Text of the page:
Later that day she’s with Owen at Medina Park, lolling around a man-made lake at dusk, the sky’s soft, amber glow reflected against the water. There are ducks—nestling together, swimming in lines—and she watches Owen watching the ducks. The yellow in the corner of his blue eyes intensifies as he stands motionless, the ducks and the lake and the sunset settling into him, a cessation of all other things; a beautiful, simple, passing moment. Watching him makes her cry. Silently, to herself. The chance scenic perfection, Owen’s immersion in it—she is struck with a cumbersome happiness so much like sadness that she doesn’t know what to make of it.
Her living-room-turned-bedroom feels like a sort of safe haven. She looks around at the tapestries hanging as walls, potted plants silhouetted in the windowsill, the spiderwebs drooping from the corners of the ceiling. The tapestries are always falling down, and she never minds needing to tack them back up, likes watching them sway with the wind from her unit-cooler. When she first moved here, she thought she would hate the space. Not having a door, feeling self-conscious that her roommates would see her changing through the cracks of her makeshift walls. Now the room feels like a part of her, and she’s afraid of leaving it. There’s a romance to this room, an eager-electric-energy, a television-college-house sort of atmosphere that lends a feeling of safety and security and time. It feels like home. She stares at the various pintacked tapestries wishing to remember the room so well that, at any given time, she can will a replicated mental image.
She tells herself that she’s being dramatic. This is just a room. Owen’s room—their room—has cool, baby-blue walls, light hardwood floors, a view of Georgetown. She will adapt and find new things to love. But what if the heaviness that she feels when she thinks about her mother, or when Owen’s making dinner, or when they’re at the park staring at ducks, gets worse and worse and worse, and she spirals further and further and further, and somehow ruins things? She hasn’t talked about this heaviness with Owen, doesn’t think she can. It happens too often when they’re together, more and more as the move inches closer. She tries to imagine the conversation:
“I feel a desperate, crushing weight—and often.”
“Your depression, yes.”
“Different. More frequent and fleeting.”
“Oftentimes during the better parts of my day, more still when we’re together. Your sweetness actually seems to trigger it, sometimes.”
She has that dream again. The Maine shoreline, a soft breeze, the sky exploding with warm color. Her mother is on the sand by the water, and she watches her picking up shells, studying them, massaging them between her fingers before placing them back on the sand. Waves bob. Her mother is wearing a floral dress, and her long, gray hair is down, swaying as she walks. There is no one else on the beach. Her mother calls her over to the shore, and when Hannah gets there, is gone. Alone, she stands for some time with warm water up to her ankles. She thinks: Yes, good. She thinks: Thank God. That was a nice thing to see; I’m glad Mom left with that. The beach is dark now, and she stares ahead at the water. She wakes at two a.m., unable to go back to sleep.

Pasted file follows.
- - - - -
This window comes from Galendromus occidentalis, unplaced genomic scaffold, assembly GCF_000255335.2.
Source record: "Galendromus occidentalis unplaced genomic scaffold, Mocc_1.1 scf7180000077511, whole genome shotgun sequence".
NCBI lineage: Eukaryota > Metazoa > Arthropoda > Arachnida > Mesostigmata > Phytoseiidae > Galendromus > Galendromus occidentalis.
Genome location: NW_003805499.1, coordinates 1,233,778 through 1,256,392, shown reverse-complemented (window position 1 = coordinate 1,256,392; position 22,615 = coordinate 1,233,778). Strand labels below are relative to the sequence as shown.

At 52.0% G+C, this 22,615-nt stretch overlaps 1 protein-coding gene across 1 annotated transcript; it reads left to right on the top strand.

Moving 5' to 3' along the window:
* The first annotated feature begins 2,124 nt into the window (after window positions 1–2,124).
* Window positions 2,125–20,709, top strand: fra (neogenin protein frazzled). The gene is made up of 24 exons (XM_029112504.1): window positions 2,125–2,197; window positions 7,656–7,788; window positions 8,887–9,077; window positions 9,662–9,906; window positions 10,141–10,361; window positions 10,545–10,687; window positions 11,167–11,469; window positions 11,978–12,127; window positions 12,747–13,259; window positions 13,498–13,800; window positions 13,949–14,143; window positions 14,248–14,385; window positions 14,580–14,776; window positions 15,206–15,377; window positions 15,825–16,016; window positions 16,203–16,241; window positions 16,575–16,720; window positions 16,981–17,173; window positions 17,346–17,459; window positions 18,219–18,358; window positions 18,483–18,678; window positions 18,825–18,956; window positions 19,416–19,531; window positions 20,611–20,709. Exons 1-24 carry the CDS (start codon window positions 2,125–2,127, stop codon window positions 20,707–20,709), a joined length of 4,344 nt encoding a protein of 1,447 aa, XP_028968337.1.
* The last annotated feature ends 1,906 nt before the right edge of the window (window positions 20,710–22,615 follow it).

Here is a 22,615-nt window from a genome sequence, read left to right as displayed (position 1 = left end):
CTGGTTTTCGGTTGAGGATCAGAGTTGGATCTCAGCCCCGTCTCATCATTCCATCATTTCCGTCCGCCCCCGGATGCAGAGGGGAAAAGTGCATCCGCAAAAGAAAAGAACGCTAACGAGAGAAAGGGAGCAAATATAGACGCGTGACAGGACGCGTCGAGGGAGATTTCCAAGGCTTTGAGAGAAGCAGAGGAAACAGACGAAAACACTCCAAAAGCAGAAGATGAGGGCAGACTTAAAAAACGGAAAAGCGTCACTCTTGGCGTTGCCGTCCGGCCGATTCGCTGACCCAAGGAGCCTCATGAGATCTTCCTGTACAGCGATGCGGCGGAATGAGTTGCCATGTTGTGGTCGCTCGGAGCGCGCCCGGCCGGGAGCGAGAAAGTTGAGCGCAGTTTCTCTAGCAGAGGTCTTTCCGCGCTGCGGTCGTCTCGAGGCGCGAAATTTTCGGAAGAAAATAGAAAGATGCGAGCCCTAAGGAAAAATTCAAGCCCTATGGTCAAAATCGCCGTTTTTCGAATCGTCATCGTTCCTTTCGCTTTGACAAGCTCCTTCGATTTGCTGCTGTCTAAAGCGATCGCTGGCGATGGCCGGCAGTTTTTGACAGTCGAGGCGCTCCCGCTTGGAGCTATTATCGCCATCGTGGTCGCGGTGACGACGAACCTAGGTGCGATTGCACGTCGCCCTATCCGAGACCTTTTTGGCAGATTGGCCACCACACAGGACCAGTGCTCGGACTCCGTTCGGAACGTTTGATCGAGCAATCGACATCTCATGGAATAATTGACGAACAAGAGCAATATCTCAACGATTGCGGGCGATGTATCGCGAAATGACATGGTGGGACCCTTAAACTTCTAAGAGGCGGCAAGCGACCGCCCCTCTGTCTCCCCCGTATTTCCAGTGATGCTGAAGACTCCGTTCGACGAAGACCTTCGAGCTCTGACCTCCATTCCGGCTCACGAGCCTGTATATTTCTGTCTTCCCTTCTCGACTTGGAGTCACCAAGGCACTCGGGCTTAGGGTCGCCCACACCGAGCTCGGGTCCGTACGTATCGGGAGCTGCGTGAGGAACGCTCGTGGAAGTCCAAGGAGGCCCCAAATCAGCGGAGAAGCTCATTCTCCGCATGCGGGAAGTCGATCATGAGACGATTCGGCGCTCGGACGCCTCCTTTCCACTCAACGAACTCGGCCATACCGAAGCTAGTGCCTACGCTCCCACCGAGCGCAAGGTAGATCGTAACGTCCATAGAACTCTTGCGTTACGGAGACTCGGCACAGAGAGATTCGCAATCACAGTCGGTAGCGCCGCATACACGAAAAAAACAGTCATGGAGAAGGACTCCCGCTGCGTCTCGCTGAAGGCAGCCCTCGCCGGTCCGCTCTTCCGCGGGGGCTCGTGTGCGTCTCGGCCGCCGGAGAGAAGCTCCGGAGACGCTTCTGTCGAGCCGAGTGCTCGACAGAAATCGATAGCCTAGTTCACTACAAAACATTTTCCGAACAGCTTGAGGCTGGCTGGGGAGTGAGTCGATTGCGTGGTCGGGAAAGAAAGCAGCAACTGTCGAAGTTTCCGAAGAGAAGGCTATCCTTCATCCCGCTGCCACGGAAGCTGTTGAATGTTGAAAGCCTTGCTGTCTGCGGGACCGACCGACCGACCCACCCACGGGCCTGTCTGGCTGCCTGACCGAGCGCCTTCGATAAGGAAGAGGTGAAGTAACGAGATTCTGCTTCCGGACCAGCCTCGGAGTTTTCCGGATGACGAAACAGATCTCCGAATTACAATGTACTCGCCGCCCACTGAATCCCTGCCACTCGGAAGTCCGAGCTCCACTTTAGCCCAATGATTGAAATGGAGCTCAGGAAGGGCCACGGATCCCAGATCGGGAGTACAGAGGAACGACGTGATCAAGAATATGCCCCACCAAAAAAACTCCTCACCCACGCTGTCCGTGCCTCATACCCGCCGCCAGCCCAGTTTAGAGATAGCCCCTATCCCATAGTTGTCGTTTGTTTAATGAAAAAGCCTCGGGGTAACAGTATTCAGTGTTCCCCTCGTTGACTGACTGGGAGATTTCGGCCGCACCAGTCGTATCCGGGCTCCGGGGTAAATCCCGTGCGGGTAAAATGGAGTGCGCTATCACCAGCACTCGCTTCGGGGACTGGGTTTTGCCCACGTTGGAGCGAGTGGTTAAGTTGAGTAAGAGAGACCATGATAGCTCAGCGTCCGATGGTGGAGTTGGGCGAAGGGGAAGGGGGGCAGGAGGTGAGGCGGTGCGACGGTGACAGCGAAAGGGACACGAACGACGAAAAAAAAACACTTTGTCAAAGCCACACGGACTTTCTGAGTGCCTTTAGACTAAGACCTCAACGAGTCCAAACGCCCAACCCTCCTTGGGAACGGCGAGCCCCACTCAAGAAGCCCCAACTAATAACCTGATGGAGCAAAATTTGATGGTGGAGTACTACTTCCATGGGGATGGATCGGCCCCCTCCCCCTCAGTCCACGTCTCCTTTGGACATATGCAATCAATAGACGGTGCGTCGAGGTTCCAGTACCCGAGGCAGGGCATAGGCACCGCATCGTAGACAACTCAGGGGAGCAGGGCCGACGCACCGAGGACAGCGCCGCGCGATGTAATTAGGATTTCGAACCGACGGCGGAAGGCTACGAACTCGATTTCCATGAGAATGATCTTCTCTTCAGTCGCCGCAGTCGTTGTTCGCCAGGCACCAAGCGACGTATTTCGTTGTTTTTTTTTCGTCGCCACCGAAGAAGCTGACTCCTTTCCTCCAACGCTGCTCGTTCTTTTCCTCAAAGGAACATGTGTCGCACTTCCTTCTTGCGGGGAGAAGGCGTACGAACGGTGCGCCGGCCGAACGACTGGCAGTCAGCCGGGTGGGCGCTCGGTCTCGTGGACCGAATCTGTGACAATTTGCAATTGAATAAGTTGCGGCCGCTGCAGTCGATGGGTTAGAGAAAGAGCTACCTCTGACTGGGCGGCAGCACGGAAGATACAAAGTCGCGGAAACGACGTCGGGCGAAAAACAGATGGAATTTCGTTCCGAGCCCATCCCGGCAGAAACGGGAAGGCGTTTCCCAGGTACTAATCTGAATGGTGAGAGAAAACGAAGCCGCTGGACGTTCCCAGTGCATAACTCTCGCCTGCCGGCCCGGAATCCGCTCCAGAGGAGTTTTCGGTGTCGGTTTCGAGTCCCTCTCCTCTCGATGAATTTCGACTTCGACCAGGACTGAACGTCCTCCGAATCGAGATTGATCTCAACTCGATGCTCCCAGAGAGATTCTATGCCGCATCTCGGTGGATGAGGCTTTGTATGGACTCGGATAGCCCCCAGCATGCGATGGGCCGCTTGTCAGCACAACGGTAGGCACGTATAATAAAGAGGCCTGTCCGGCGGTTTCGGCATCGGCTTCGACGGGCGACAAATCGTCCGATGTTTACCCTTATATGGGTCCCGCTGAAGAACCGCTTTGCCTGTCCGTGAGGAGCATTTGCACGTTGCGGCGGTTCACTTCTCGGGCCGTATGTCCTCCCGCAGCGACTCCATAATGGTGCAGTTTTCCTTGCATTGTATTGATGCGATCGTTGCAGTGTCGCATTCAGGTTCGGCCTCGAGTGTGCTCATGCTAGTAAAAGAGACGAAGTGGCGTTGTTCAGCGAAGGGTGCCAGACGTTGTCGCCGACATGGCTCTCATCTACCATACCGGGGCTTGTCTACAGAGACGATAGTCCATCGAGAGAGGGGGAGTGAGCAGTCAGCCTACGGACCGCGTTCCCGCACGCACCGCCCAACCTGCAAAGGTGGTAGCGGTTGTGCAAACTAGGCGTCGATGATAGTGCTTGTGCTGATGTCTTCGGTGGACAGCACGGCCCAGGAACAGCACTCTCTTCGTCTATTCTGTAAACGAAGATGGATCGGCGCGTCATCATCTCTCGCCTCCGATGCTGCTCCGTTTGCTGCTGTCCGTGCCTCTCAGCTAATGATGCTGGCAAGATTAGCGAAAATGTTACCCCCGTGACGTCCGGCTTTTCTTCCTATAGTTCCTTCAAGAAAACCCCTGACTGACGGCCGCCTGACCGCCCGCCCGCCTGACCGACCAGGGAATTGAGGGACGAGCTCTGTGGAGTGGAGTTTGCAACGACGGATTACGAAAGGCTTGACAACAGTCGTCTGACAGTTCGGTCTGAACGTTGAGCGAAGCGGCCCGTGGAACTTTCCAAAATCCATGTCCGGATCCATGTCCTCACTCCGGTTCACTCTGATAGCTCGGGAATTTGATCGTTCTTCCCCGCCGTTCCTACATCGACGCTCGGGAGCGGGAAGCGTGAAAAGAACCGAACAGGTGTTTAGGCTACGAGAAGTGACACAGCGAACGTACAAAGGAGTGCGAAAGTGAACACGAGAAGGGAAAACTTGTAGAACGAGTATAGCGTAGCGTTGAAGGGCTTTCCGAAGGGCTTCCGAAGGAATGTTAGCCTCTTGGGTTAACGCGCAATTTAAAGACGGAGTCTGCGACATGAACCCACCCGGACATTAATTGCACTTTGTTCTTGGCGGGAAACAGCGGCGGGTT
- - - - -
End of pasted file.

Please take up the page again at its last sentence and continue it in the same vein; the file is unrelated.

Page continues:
Game night at Max and Caroline’s. A weekly tradition that’s become more bi-weekly than weekly. She follows Owen toward the tall, white patio gate that guests need to be buzzed into. Max and Caroline always play this off by poking fun at the gate’s extravagance, ironically calling their house “The Castle.” The two of them are a year above her in school, and they introduced her to Owen, to her roommates, to the manager who got her hired at Palermo’s. These are people she can count on, her best friends. She has settled into a life. It’s not that she doubts this life; or if she does doubt this life, it’s not that she wants to veer away from it. It’s that she got here so quickly, before she noticed that she was heading anywhere at all. Walking up the steps to the gate, she feels like she is watching herself from the outside, living in a movie that she forgot she’s a part of. The gate buzzes opens, and Hannah is greeted with two hugs. The couples gather into a semi-circle in the den, and Caroline offers her a drink.
“A daiquiri? Sidecar? Mojito?”
She’s never cared for cocktails, and despite the fact that Caroline makes them every time she’s over, never remembers the names of what she’s been served in the past.
“A mojito sounds great.”
“A double?” Caroline winks as she asks this.
Max is always concerned about whether everyone is drinking enough, and he has a rule that games don’t start until everyone is on their second drink. Tonight they’re playing Cards Against Humanity, and though she’s tired from a night of bad sleep, being able to participate in games feels like a necessary counter to the lowness that she’s been feeling. The group falls into a conversation about various HBO shows, and watching all of their eyebrow raising, the hurried gesticulation, the smiles and nods and high-pitched voices, Hannah fights the thought that they watch these shows so they can participate in conversations like this one. When she finishes her first drink, Caroline grabs and refills her glass. Hannah gulps the second mojito quickly, and right as they are about to begin the game, feels suddenly sick. “Excuse me,” she says.